On October 13, the Federal Trade Commission (FTC) held a workshop on drone privacy and cybersecurity as part of its Fall Technology Series. Close watchers of the drone privacy debate...17 October 2016
ONC Report Identifies Gaps in Data Protection for Health Wellness and Fitness Data
A new report from the Department of Health and Human Services (HHS) Office of the National Coordinator for Health Information Technology (ONC) highlights data protection gaps in the U.S. for health data from wearable devices, social media, and emerging technologies. The report, “Examining Oversight of the Privacy & Security of Health Data Collected by Entities Not Regulated by HIPAA,” identifies several areas in which privacy and security protections for health data have lagged behind technological developments that are expanding the collection of health data outside the traditional venues for health care.The report notes that HIPAA’s rules for protecting the privacy and security of health information were designed to protect data held by health care providers and health plans and do not extend to many mHealth technologies sold directly to consumers (e.g., wearable health sensors and apps on smartphones and tablets) or social media, which includes websites and apps on which individuals are encouraged to voluntarily share information about their health. Both categories fall outside of what the report refers to as “traditional health care organizations” regulated by HIPAA.
HHS acknowledges that health data not covered by HIPAA is not entirely without protection. The agency highlights protections offered by the Federal Trade Commission (FTC) and state data protection laws. The FTC protects health data by prohibiting “unfair or deceptive acts or practices” in violation of section 5 of the FTC Act and enforcing the FTC Health Breach Notification Rule, which covers consumer health data contained in online tools that help consumers manage their own health information, known as personal health records (PHRs).
The report maintains that the differences between HIPAA and non-HIPAA protections translate into significant gaps in protections for health data held in non-HIPAA contexts. In particular, the report highlights five areas in which health data outside of HIPAA may not receive the same level of protection as is required by HIPAA privacy and security regulations:
•Individual Access Rights. Outside of HIPAA and some state laws, individuals do not have the right to obtain a copy of their own data, nor to request an accounting of disclosures of their data.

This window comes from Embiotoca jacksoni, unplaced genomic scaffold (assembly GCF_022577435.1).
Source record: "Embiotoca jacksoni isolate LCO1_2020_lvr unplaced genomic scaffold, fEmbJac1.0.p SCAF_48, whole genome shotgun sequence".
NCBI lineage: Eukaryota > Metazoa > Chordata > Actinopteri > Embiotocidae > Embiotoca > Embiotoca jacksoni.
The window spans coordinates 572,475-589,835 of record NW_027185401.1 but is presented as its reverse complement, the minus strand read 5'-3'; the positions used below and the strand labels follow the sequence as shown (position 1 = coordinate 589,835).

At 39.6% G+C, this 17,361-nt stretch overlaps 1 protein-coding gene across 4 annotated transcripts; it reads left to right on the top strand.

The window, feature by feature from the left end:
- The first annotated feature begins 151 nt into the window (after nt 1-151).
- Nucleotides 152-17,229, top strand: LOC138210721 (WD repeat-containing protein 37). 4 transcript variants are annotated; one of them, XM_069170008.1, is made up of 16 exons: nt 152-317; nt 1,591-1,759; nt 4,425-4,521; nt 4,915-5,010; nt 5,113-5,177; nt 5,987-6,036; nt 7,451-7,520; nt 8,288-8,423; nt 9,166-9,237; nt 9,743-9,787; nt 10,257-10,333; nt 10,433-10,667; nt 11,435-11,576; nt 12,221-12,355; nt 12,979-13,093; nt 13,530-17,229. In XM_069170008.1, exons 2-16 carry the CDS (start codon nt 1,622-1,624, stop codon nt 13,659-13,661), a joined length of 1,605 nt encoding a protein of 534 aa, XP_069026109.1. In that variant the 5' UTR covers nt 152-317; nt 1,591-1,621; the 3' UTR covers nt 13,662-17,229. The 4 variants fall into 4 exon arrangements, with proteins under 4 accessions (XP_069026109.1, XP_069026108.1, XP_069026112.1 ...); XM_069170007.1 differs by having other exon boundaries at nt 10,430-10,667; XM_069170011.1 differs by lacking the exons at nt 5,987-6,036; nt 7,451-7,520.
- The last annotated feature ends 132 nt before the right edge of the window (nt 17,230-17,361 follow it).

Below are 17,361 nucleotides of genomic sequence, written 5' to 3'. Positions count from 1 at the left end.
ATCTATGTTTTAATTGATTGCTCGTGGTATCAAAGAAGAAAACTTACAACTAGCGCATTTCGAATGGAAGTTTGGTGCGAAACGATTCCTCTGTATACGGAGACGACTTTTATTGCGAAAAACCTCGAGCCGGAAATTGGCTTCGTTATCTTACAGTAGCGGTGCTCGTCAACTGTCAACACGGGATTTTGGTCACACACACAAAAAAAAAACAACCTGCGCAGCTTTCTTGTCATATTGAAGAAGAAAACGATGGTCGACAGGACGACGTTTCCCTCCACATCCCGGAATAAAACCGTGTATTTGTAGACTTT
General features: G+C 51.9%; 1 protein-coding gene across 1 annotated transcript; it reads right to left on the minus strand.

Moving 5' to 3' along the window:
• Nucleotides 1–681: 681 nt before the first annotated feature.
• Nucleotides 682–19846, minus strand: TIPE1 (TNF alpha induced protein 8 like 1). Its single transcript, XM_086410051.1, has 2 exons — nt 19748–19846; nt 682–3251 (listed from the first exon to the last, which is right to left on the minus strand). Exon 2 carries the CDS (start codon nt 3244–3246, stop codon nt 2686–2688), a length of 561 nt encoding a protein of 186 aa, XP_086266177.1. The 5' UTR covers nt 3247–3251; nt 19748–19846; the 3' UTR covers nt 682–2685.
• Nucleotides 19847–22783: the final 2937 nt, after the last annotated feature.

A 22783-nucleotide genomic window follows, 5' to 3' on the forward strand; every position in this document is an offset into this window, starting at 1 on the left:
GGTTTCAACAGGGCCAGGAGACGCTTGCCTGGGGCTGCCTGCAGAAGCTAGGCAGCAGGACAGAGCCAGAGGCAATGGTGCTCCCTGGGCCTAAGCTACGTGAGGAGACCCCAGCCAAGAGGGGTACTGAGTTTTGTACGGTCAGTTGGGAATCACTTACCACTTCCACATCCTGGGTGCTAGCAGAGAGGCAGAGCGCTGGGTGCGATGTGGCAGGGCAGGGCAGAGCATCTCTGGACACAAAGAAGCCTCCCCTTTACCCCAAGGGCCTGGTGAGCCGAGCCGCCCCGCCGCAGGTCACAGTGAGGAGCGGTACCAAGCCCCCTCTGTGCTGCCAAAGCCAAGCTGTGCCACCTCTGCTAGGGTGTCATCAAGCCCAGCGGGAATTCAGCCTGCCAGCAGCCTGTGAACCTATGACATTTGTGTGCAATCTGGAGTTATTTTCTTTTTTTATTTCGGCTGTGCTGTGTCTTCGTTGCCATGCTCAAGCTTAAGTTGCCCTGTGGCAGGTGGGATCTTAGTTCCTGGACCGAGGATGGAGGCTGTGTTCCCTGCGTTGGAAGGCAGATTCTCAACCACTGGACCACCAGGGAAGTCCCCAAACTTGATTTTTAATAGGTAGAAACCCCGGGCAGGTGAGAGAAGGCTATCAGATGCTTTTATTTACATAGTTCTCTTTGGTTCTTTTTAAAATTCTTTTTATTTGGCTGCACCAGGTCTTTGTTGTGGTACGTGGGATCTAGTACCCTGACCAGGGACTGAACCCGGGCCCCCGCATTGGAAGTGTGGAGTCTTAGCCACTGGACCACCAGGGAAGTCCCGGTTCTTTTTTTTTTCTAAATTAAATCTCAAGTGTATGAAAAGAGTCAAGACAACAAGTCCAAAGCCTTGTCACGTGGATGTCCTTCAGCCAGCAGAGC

•Re-Use of Data by Third Parties. If a company makes promises about data protection or use and then fails to follow through, it could be subject to FTC Section 5 enforcement based on deceptive or unfair practices. But a company not subject to HIPAA’s constraints on data disclosure and use generally can allow data to be used for marketing or third-party uses so long as notice is provided and there is no deception or unfairness.
•Security Protections. ONC found that institutions not subject to HIPAA often lacked encryption, other security safeguards, and appropriate procedures for security risk assessments and audits, despite the fact that inadequate security protections could lead to FTC enforcement for failure to reasonably protect consumer health data.
•Understanding of Privacy and Security Terms. The report notes that both consumers and businesses may not have an accurate and shared understanding of the meaning of important terminology. Privacy policies may be difficult to find, contain confusing content, or change without notice, potentially causing conflicts between consumer and company expectations.
•Inadequate Collection, Use, and Disclosure Limitations. ONC found that many entities not covered by HIPAA were using collected information more broadly than consumers likely expected, raising concerns about consumers’ loss of control over their data and misplaced confidence that data is protected by HIPAA when it is not.
The ONC report, required by Congress as part of the 2009 HITECH Act and based on information obtained through a multi-year process that included public comments and roundtables, consultation with the HHS Office for Civil Rights, and consultation with the FTC Division of Privacy and Identity Protection, concludes that “the gaps in oversight identified in this Report should be filled.” The report however stops short of making a call for specific action. The agency acknowledges industry efforts to establish voluntary codes of conduct, but points out that no such code has achieved widespread adoption. For now, federal agency action in this space appears focused on HHS guidance for entities that are not covered by HIPAA (or that are unsure of whether they are covered) and FTC guidance and enforcement actions.
The protection of health, wellness, and fitness data by entities not covered by HIPAA will continue to be a focus for regulators, policymakers, and consumers. As the market for consumer health technologies such as wearable health devices, mobile apps, and health and wellness-related social media continues to grow, businesses should carefully consider the potential impact of their data protection practices on consumer trust. Given confusion surrounding the application of HIPAA and other legal frameworks to different types of health information, and the increasing importance of consumer-generated health information, consumers may expect more of companies than regulators currently require. Those expectations are likely to drive future regulation.
Katherine Kwong, a summer associate in our Washington, D.C. office also contributed to this post.
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